In 2009, Snowden left the CIA to work for a private contractor and was based at an NSA facility in Japan. Three years later, he moved to Hawaii, where he again worked at an NSA facility.
In January, Snowden, without identifying himself, contacted the documentarian Laura Poitras, who has covered surveillance and counterterrorism issues, and told her that he wanted to get her encryption key and use a secure channel to communicate. In February, he also contacted Guardian columnist Glenn Greenwald. Poitras also spoke to reporter Barton Gellman about some of the correspondence she had with Snowden, according to an interview she gave to Salon, the news Web site.
In March, Snowden took a position with the contractor Booz Allen Hamilton, apparently to maximize his access to classified material at the NSA.
“My position with Booz Allen Hamilton granted me access to lists of machines all over the world the NSA hacked,” Snowden told the South China Morning Post in an interview in Hong Kong this month. “That is why I accepted that position about three months ago.”
On May 20, after telling his supervisor that he needed treatment for epilepsy, Snowden flew into Hong Kong carrying four laptops. He met with Guardian journalists there on June 1. The first Guardian article based on NSA documents appeared June 5, followed the next day by articles in The Washington Post and the Guardian on another surveillance program.
On the run
Snowden said he chose the semiautonomous Chinese territory because it had the “cultural and legal framework to allow me to work without being immediately detained.” He stressed in interviews that he had no interest in aiding foreign powers.
“Anyone in the positions of access with the technical capabilities that I had could suck out secrets, pass them on the open market to Russia; they always have an open door as we do,” he told the Guardian.
Snowden’s supporters in WikiLeaks have said that neither Chinese nor Russian intelligence officials have debriefed the American and that agents from those countries have not had access to his computers. President Vladimir Putin also said Tuesday that staffers of the FSB, the Russian security service, “didn’t work and aren’t working” with Snowden. Former U.S. intelligence officials have questioned whether Russia would not take the opportunity to obtain NSA documents that could include material affecting its interests.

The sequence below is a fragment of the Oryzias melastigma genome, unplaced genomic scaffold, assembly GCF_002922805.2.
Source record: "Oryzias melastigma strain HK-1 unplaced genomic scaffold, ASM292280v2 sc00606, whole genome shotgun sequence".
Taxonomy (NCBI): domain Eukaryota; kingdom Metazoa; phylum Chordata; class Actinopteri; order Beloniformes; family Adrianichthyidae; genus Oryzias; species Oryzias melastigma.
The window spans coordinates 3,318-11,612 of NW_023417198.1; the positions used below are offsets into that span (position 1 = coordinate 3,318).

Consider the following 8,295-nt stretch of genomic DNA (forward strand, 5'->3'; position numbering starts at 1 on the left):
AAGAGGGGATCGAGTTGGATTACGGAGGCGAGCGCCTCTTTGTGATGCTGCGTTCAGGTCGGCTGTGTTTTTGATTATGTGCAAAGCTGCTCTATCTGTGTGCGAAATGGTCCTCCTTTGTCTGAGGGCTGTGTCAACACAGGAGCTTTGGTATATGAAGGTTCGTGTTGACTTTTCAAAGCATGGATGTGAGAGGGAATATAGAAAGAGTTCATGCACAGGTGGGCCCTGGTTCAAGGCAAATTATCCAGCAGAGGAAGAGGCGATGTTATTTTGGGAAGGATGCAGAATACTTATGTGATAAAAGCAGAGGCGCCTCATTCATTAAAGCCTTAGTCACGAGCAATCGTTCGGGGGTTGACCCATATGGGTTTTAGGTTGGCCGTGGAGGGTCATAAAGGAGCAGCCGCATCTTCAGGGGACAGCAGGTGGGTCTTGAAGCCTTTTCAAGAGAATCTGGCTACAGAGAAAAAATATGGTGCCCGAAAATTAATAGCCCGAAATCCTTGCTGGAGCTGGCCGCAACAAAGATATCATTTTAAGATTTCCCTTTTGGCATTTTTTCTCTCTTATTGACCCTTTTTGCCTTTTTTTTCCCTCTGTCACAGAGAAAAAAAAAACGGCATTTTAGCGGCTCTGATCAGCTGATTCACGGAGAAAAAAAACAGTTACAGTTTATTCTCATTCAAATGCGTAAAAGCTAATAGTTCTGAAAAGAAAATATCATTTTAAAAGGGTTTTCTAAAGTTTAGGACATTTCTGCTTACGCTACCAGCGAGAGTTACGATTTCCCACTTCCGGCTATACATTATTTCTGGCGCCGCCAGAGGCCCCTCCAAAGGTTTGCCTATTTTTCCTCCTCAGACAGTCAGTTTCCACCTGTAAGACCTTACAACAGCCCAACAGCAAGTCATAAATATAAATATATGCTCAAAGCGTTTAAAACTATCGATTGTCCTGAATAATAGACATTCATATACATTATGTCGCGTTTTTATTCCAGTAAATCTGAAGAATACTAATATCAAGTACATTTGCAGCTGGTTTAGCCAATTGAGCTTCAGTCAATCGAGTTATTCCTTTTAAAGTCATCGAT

Once he was out in the open, Snowden was no longer in control of his fate. His original plan was to show up in Hong Kong and have a “free” and “simple” life there, according to one of his attorneys, Albert Ho. At a meeting in Hong Kong more than a week ago, his attorneys laid out the charges he could face, the likelihood of detention in Hong Kong and an extradition proceeding that could lead to his return to the United States, where he could face life in prison if convicted.
Snowden, who said he expected the United States to seek his arrest, selectively leaked documents after arriving in Hong Kong that would be of interest to China — an attempt by Snowden, Greenwald has said, to ingratiate himself with possible benefactors.
He showed the South China Morning Post records about U.S. hacking in China; the Guardian later reported that the communications of then-Russian President Dmitry Medvedev were tapped by an NSA facility in England during a Group of 20 summit in London in 2009.
While in Hong Kong, Snowden made contact with activists from WikiLeaks. The group has said little about its role, except that it helped Snowden obtain temporary travel papers and that one of its top advisers, Sarah Harrison, accompanied him to Moscow.
“In the end, it was Mr. Snowden who took the decision on his own fate, based on the information that he had,” said Kristinn Hrafnsson, a spokesman for WikiLeaks. “I cannot go into details about the back-and-forth between Mr. Snowden and his legal team.”
Snowden had earlier told the Guardian that “my predisposition is to seek asylum in a country with shared values. The nation that most encompasses this is Iceland. They stood up for people over Internet freedom.”
Jia Lynn Yang in Hong Kong, Anthony Faiola in London and Timothy Lee in Washington contributed to this report.